Did you know before 1920, some people used to send children in the mail?

Because postage was cheaper than a train ticket, according to Smithsonian, some frugal parents chose this option. Newspapers ran amusing headlines, such as “Baby by Parcel Post” and “Parcel Post Baby Makes Trip Along L & E Railroad.” 

Decades before the first unaccompanied child was put on a plane to grandma’s in the care of a flight attendant, a few resourceful parents accomplished the same end by simply dropping their kids in the mail.

This was in the earliest days of the parcel post service, which launched in 1913. Before that, U.S. Postal Service packages were capped at four pounds, which limited the goofy things people tried to send by post.

But when the parcel service began, all kinds of cargo showed up in the mail stream, including coffins, eggs, dogs and, in a few cases, human young.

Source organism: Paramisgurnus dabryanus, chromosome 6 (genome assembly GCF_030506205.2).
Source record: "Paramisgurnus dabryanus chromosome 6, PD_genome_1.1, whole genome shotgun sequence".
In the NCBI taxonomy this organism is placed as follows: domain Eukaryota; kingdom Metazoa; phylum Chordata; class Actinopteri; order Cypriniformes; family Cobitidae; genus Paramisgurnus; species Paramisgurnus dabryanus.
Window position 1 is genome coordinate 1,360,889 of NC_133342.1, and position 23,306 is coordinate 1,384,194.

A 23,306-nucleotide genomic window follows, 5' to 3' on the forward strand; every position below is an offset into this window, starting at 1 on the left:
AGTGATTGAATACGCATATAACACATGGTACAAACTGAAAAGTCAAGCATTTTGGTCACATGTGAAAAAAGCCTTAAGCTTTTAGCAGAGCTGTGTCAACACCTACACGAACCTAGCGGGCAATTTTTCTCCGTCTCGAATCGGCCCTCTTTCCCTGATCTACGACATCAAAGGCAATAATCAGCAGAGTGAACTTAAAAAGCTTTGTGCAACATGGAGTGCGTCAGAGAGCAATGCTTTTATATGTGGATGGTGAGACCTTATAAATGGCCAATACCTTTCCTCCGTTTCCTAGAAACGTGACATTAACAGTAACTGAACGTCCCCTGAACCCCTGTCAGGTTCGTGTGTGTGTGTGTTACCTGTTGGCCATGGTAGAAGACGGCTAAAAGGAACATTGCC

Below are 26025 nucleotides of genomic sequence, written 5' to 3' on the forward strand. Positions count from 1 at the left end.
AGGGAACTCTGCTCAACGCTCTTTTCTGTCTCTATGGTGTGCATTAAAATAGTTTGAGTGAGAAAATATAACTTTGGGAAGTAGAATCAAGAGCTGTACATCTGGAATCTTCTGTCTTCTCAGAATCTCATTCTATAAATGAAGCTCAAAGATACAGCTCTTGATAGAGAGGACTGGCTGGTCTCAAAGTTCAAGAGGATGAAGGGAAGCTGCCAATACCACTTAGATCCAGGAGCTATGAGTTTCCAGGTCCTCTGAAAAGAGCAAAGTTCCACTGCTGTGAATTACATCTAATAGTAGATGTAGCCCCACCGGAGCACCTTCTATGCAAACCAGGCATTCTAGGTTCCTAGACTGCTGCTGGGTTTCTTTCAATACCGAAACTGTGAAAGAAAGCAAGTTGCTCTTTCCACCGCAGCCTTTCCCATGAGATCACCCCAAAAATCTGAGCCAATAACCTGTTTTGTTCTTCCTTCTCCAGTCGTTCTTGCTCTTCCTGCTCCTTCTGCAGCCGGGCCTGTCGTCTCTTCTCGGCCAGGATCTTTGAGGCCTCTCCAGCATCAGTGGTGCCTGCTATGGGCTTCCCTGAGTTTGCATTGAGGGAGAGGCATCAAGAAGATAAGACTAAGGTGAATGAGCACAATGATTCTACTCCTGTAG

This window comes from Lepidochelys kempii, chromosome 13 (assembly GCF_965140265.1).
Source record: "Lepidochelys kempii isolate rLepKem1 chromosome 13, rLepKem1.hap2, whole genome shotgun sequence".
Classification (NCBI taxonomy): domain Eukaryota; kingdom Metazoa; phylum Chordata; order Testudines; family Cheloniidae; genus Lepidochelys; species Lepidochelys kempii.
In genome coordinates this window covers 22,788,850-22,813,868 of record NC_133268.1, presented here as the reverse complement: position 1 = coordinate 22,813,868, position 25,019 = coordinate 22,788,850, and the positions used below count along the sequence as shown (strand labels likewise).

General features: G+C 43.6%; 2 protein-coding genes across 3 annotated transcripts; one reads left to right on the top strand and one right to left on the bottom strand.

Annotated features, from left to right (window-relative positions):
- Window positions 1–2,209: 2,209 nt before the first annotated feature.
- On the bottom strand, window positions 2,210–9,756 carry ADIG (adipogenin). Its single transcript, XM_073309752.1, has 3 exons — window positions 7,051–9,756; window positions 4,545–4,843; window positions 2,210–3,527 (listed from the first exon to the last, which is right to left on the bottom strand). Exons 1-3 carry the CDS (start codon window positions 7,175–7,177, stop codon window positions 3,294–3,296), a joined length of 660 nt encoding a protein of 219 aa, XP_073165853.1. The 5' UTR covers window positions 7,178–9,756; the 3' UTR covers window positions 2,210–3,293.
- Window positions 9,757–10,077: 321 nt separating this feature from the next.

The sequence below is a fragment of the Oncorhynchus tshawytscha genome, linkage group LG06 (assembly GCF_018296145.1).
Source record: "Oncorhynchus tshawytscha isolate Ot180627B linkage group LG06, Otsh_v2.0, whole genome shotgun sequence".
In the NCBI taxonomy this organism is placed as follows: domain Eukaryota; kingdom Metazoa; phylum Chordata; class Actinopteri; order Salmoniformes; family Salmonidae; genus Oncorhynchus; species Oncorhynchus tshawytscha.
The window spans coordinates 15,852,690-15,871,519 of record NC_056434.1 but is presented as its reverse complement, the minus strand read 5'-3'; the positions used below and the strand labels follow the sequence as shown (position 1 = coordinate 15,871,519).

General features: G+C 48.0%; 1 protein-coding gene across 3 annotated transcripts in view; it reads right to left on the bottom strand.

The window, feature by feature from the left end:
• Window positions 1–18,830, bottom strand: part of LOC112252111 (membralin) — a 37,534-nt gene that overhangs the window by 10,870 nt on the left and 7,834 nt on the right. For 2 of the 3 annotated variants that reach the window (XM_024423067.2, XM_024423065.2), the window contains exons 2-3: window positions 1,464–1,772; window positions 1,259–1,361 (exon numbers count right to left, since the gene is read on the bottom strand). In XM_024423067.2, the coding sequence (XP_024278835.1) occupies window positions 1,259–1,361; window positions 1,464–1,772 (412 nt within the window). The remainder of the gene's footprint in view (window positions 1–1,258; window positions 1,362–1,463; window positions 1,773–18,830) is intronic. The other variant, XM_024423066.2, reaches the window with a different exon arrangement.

According to National Postal Museum historian Nancy Pope, the first known case of a mailed baby was in 1913 when Mr. and Mrs. Jesse Beauge of Glen Este, Ohio, shipped their 10-pound infant son to his grandmother’s home about a mile away, paying 15 cents in postage and springing for $50 in insurance (because they were worriers). Records do not indicate whether Grandmother Beauge received her mail in a mailbox or through a letter slot.

But some children were mailed much farther, Pope said. Edna Neff of Pensacola, Fla., was 6 when she was packed off — or packaged off — to her father’s home in Christiansburg,

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